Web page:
Monday, June 12, 2006
“I’m not making this shit up,
I’m imagining it.”
Wigfield: The Can-Do Town That Just May Not, by Amy Sedaris, Paul Dinello, and Stephen Colbert, Read by The Authors, Highbridge Company, 2003
At the time this book was written, Amy Sedaris, sister to writer David, was probably the best known member of the three writer-performers behind the bizarre Comedy Central show, Strangers with Candy. Of her cowriters Paul Dinello and Stephen Colbert, it was the latter, later on Jon Stewart’s The Daily Show, then his own show, the satire of rightwing talk, The Colbert Report, who has moved into the ascendant. His recent showing at the White House Correspondents' Association Dinner, in a merciless skewering of both the President and the press has, if anything, increased his stock.
That flair for comic genius is on show here in Wigfield: The Can-Do Town That Just May Not, the three writers’ novel about a small town that just might not even be a real town. When you put three comedians together, you most commonly get some kind of sketch comedy, and that’s what we have here, tied together by a supposed writer who is writing a profile of the small town about to be disbanded when the local dam was scheduled for demolition. Sedaris and Dinello take turns portraying the dirtbag denizens of Wigfield while Colbert plays the kind of ethics-free, self-absorbed fake journalist that is now his full-time gig.
In situations like this, the common assumption is that each writer wrote the bulk of the lines for their character, with some assistance from the others. Thus in a town like Wigfield, with its string of clubs with names like Twat Shop and Tit Time, Sedaris plays a number of women of easy virtue, while Dinello picks up the DJs, the bouncers, the customers, and all three of the town’s competing mayors. Wigfield is also the kind of town with two competing oldest resident, neither above the age of fifty, and an art scene for which the term "dying" would imply more life than it really has.
Settled at the foot of the completely useless Bulkwaller Dam, built so as to demonstrate “our country’s ability to construct monolithic concrete structures in the midst of adverse conditions,” Wigfield’s residents are seeking from the government compensation for their losses when the dam is blown. We likewise learn from an informational pamphlet that the dam was designed as to be “a structure so magnificent that it rivals any creation that God has put on this earth, thereby causing angels to weep with the knowledge that our Savior has been bested.”
Russel Hokes, our unscrupulous narrator, has a dream, to write a book “like a sword of swift justice in service of the truth, but in an easy-to-read, highly marketable way.” But first he needs “an idea and a healthy advance.” In one scheme after another to pad out his manuscript to the golden requisite fifty thousand words (including at the beginning of each chapter the heading “One – Chapter One”), Hokes interviews members of the “town;” quotes liberally from the local paper, court transcripts, high school poetry, and “off the record conversation[s] that I thoughtfully recorded.”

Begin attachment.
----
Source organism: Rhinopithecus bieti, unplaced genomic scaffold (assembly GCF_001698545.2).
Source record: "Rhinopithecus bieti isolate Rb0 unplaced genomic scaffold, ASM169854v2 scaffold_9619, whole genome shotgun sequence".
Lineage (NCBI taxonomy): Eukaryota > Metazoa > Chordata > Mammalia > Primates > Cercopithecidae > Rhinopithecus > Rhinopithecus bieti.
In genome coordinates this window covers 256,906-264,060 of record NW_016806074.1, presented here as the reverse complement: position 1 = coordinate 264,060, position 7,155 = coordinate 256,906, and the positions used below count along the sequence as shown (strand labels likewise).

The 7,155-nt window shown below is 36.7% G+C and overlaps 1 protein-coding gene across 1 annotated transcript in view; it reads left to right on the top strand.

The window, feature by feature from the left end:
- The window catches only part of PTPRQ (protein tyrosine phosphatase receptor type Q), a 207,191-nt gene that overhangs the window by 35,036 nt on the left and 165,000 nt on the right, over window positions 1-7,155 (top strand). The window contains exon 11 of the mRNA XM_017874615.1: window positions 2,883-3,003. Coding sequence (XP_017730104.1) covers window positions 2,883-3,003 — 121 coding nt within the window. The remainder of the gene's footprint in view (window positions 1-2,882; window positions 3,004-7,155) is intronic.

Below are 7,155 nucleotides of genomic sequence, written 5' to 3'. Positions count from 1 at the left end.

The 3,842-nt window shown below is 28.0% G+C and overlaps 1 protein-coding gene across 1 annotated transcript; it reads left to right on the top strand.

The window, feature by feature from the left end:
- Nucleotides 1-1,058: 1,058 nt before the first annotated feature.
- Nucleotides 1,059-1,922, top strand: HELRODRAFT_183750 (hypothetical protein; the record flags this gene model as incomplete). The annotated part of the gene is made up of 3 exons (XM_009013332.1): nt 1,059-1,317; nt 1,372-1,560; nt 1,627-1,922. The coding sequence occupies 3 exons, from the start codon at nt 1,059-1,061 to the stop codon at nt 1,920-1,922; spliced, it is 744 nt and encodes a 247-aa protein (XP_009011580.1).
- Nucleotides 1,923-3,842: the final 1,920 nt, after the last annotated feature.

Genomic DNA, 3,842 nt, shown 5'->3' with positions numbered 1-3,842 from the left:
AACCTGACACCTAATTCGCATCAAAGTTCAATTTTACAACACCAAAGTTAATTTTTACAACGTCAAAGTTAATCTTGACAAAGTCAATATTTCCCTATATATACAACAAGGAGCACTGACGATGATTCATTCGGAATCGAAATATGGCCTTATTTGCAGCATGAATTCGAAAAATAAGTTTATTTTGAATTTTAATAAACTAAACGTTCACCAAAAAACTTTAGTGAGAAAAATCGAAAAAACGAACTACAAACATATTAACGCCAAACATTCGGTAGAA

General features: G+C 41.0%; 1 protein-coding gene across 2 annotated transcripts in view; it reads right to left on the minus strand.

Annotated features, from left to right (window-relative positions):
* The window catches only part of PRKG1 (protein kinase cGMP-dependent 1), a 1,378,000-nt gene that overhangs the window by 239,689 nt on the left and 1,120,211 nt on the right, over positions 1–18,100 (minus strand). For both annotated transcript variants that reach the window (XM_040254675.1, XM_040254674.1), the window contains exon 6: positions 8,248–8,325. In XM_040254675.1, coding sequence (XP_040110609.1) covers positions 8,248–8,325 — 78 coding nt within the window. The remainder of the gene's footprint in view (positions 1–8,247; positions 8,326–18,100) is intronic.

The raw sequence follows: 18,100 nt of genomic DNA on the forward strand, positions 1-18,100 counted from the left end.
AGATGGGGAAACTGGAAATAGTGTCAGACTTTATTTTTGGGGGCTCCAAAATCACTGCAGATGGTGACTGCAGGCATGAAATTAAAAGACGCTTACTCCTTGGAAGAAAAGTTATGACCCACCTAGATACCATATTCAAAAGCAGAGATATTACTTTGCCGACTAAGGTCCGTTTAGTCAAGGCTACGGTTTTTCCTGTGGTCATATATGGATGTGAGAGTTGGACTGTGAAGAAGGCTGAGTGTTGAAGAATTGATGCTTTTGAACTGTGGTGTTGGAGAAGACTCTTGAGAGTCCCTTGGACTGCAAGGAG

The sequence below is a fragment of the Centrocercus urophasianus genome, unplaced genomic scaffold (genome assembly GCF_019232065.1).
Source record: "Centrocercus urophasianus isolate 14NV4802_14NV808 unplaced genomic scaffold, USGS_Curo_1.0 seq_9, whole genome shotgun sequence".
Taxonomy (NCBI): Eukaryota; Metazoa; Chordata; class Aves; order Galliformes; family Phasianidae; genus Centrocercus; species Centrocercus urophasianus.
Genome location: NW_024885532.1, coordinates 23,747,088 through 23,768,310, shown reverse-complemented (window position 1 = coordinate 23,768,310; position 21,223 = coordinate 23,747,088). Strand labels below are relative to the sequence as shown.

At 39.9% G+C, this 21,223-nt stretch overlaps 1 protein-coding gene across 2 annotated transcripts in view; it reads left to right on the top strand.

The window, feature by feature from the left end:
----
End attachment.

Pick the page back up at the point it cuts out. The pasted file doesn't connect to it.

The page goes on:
Along the way we meet out of work employees of the shut-down plutonium ditch, strip club managers and employees, the local Wiccans, the owner of Mack Donalds, each of Wigfield’s mayors (including the brain-damaged Charles Halstead, a fudge fanatic man-child kept in power by “appointed” pyromaniacal chief of police), the psychotic town taxidermist/morgue attendant (“One of the things I do over there is to make sure that all the bodies that come in are dead. Here’s my test: I just do things to them that no living being would allow, and if they don’t react, then I know they’re dead. And if they do react, well, the severity of the test usually makes that moot.”), among others.
“And of course there’s those stories about the Wigfield maniac, how there’s a madman in town, but I don’t believe it’s real. I think somebody’s killing folks just to scare people,” as one resident puts it.
The town’s fortunes take a possible turn for the better when the local State Representative convinces the authorities to blow up the dam, and all of the citizenry hope to cash in on sizable handouts. When this plan runs into a snag, as the town has no articles of incorporation, no sewers, sidewalks, real streets, or facilities, when it becomes clear through court testimony that they are not a real town but a collection of shanties filled with nutty squatters, the “citizens” of Wigfield are promised absolutely nothing. A tenderhearted judge provides them with a stay of execution to prove themselves an actual community, and Hokes convinces the town members to hold non-stop parades and public functions to prove they are indeed part of America’s small town fabric, leading to the novel’s climactic bit of hilarity.
Each author takes his or her turn narrating the various characters, Dinello and Sedaris demonstrating a keen knack for accent, characterization, and delivery, while Colbert provides us with the kind of quick speaking double-talk that is his hallmark. “In short there was no downside, but at what cost?” he asks at one point, then later, as the court case begins: “I have to say, the idea of the legal system being fair and impartial always rang a little hollow to me, considering the number of times I woke up in handcuffs.” The three of them together provide something a little different from the average audiobook, a project that comes off as part book, part play, and wholly entertaining.
Posted by The Critic at 6/12/2006 11:56:00 PM